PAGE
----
The success of such PCR typing assays relies mainly on 2 features of the chosen DNA target: repetition for the detection threshold and sequence polymorphism for the discriminatory power. At present, most assays target intergenic sequences of repeated genes (e.g., rDNA, mini-exon, and gp63) [6, 7] that are known to be polymorphic as a result of their noncoding nature. However, antigen genes may also be interesting targets for characterization by PCR, especially genes repeated in tandem (such as the 63-kDa surface metalloprotease gene of Leishmania species, gp63), because they are prone to frequent rearrangements [8], which leads to polymorphisms that may constitute a selective advantage under immune pressure [9]. Analysis of the polymorphisms of antigen genes might give a unique perspective on the population structure of pathogens, which is shaped by the host's immune response [10]. A first attempt at using antigen genes for typing of Leishmania species was performed by use of restriction fragment-length polymorphism (RFLP) analysis of PCR-amplified sequences of gp63 genes (PCR-RFLP) [11, 12]. In the present study, we focused on the gene locus of cysteine proteinase B (cpb), another important factor in the host-parasite relationship [13]. PCR-RFLP assays targeting those genes known to be repeated [14, 15] and their noncoding intergenic sequences were developed and applied to the characterization of 15 references strains of the L. donovani complex. Results were compared with data obtained by analysis of gp63 and with data obtained by use of MLEE [16] and were discussed in terms of taxonomic and molecular typing applications, respectively. Direct applicability of the developed tools was tested on bone marrow aspirate (BMA) and venous blood samples obtained from patients with VL.

Subjects, Materials, and Methods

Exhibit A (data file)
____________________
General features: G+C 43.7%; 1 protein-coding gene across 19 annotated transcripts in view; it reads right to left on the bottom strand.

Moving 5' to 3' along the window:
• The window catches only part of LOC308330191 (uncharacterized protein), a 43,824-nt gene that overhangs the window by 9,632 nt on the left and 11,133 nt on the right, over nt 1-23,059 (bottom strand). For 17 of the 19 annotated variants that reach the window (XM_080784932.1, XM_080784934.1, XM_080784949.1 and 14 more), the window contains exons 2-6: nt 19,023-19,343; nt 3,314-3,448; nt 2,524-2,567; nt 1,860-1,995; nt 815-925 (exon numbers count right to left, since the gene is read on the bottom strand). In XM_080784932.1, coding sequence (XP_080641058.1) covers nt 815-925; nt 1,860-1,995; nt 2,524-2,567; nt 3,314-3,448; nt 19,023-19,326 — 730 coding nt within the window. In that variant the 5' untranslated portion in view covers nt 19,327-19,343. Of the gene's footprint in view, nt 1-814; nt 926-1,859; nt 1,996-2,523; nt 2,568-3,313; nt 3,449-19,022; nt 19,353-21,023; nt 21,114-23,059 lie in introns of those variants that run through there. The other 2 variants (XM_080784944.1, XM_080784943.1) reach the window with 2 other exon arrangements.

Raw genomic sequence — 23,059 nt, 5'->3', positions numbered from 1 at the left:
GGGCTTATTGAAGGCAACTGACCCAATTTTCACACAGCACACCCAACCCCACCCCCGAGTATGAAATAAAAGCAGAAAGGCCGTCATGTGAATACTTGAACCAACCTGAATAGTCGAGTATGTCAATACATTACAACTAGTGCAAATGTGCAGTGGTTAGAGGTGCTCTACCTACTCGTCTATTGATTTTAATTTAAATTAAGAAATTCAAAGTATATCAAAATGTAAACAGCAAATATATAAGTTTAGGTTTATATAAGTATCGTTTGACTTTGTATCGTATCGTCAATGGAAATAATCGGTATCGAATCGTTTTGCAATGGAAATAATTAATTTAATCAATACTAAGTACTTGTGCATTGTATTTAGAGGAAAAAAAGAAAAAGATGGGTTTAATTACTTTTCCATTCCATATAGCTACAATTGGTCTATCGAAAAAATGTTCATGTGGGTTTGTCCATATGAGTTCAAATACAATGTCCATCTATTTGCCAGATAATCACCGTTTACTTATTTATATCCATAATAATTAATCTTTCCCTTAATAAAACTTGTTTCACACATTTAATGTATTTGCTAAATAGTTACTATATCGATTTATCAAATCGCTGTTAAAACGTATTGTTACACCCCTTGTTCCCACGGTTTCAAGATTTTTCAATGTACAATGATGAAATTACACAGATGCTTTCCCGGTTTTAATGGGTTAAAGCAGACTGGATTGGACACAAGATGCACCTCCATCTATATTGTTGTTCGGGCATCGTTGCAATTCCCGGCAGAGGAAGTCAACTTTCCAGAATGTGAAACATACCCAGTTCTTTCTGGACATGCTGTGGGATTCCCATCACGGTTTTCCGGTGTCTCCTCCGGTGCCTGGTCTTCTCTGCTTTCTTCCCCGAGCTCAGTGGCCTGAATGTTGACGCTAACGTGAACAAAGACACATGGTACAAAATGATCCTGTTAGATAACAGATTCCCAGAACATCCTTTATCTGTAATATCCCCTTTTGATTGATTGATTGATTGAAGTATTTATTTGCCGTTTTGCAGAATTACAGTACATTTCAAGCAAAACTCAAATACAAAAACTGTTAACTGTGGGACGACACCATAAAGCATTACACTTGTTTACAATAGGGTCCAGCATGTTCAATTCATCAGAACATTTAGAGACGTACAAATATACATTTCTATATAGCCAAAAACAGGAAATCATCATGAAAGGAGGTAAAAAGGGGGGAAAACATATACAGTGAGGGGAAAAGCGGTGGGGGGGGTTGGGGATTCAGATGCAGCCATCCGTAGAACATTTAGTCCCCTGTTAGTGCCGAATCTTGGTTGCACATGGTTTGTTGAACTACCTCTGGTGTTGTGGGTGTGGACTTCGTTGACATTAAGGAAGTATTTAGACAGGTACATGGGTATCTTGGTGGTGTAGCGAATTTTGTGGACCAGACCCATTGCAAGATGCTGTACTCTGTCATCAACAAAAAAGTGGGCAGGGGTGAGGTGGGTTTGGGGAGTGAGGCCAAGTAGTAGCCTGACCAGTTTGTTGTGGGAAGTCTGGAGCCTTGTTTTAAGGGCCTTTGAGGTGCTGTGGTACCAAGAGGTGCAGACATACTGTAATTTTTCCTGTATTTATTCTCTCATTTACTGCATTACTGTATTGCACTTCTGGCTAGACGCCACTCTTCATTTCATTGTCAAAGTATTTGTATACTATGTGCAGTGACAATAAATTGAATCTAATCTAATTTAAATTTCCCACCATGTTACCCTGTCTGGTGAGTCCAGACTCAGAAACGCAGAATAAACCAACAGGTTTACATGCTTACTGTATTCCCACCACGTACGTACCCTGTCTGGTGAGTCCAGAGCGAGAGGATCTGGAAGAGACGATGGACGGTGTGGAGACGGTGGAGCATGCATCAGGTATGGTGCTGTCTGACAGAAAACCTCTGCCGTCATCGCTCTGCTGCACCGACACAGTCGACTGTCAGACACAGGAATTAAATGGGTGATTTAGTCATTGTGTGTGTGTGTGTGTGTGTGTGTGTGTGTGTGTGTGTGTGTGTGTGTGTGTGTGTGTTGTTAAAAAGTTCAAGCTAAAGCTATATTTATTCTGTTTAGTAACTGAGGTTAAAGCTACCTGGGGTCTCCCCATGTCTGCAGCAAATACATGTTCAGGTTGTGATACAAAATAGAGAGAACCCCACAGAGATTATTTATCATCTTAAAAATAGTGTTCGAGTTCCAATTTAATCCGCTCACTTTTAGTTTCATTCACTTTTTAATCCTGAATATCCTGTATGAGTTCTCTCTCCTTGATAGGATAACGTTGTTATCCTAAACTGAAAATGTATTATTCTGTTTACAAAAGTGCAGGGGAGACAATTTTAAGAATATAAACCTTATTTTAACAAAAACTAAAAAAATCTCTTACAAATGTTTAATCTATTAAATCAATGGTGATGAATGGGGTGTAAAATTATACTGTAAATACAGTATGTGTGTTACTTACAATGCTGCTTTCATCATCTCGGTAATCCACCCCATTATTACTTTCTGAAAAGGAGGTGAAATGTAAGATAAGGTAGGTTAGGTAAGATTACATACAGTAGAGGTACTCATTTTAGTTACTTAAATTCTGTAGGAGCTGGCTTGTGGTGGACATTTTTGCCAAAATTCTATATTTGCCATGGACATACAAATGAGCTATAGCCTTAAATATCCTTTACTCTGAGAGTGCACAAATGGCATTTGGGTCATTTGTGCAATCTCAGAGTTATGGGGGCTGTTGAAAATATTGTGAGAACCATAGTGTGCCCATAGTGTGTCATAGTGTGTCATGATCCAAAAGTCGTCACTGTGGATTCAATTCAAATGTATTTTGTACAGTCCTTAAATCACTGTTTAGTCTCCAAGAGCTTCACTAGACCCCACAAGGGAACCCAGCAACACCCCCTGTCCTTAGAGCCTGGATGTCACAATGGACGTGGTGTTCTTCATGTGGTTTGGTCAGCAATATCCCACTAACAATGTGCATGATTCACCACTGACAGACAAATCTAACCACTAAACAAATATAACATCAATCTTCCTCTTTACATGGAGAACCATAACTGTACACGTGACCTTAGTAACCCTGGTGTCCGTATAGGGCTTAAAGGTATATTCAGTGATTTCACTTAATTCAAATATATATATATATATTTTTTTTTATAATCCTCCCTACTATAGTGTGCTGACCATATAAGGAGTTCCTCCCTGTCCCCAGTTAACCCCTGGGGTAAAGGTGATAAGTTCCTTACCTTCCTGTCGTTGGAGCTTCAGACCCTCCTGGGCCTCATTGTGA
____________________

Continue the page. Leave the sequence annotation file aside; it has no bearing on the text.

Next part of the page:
Subjects and samples. The Leishmania strains studied here belong to the L. donovani complex (L. infantum, L. donovani, and L. archibaldi species identified and typed by use of MLEE; DNA was provided by J.-P.D.). They were selected on the basis of their geographic origin and correspond to different zymodemes (table 1): 6 MON1 strains were included for analysis of genetic heterogeneity within this most widespread zymodeme. L. major and L. aethiopica, which do not belong to the L. donovani complex, were used as species-complex controls. Patients with confirmed VL from the Dharan area in eastern Nepal, where VL is endemic, were recruited at the B. P. Koirala Institute of Health Sciences (BPKIHS; Dharan, Nepal). Patients were offered free treatment, in accordance with current policy of the BPKIHS and with guidelines of the World Health Organization. Informed consent was obtained from patients or their parents or guardians. Human-experimentation guidelines of the “Prins Leopold” Instituut voor Tropische Geneeskunde (PLITG) were followed, and ethical clearance was obtained from the review boards of the PLITG and the BPKIHS. After informed consent was obtained, 7 BMA samples (placed in EDTA) and 1 venous blood sample (180 µL, drawn into EDTA and mixed with an equal volume of AS1-buffer [Qiagen]) were obtained. DNA was extracted by use of the QIAamp DNA Mini Kit, for BMA samples, or the QIAamp DNA Blood Mini Kit, for venous blood samples, according to the manufacturer's instructions (Qiagen).